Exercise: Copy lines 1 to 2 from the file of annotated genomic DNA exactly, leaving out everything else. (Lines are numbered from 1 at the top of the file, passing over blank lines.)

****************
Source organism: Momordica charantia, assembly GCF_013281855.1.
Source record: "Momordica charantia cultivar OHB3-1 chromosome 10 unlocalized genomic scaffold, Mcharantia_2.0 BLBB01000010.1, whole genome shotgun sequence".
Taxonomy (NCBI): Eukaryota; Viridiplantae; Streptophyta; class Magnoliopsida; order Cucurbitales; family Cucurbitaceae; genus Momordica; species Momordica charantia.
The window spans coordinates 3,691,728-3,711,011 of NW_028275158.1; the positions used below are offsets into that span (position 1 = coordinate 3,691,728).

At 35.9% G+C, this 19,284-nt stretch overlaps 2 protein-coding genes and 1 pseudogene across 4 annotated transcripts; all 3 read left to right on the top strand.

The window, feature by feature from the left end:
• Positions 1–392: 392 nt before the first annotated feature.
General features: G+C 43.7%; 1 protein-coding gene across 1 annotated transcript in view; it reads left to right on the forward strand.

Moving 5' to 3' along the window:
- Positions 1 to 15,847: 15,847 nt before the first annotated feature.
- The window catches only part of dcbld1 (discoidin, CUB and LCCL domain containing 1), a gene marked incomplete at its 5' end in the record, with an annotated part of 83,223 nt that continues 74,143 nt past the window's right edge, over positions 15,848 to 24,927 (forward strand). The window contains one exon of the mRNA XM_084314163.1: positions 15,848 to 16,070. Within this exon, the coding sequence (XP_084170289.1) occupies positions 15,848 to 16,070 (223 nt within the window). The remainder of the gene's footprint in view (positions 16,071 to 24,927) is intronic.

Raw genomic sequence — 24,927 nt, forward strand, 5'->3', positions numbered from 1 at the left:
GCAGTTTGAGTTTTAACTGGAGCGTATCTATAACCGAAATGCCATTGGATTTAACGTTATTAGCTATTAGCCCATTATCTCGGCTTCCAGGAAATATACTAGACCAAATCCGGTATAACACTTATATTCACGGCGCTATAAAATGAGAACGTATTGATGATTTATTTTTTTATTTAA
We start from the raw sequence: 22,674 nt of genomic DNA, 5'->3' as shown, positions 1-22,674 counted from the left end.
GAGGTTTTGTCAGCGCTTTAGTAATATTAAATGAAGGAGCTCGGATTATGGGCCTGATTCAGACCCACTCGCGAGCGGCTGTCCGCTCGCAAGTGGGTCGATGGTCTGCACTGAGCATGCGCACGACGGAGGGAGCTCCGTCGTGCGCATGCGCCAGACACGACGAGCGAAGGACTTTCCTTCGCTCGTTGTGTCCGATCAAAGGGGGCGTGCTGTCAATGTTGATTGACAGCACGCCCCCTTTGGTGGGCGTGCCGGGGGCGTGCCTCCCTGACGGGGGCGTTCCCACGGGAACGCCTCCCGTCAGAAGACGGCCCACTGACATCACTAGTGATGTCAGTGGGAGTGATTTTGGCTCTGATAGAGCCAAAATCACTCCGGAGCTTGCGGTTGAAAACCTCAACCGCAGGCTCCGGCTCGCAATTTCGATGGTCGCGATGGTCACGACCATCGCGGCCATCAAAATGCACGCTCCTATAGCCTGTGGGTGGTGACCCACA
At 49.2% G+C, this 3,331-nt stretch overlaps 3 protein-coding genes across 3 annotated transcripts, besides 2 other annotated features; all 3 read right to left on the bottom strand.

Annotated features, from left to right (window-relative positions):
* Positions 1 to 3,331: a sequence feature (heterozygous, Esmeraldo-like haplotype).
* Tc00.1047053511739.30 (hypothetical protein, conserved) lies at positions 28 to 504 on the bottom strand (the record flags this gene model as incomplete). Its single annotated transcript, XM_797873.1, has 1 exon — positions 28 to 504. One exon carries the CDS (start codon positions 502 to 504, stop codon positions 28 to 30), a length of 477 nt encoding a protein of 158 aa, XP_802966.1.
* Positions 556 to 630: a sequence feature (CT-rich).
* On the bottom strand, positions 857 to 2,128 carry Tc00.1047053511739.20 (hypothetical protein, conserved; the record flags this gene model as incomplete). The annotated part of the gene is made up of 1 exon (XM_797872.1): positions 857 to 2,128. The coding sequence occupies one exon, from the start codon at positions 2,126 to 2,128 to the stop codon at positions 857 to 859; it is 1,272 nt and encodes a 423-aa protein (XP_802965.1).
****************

Source organism: Momordica charantia, assembly GCF_013281855.1.
Source record: "Momordica charantia cultivar OHB3-1 chromosome 10 unlocalized genomic scaffold, Mcharantia_2.0 BLBB01000010.1, whole genome shotgun sequence".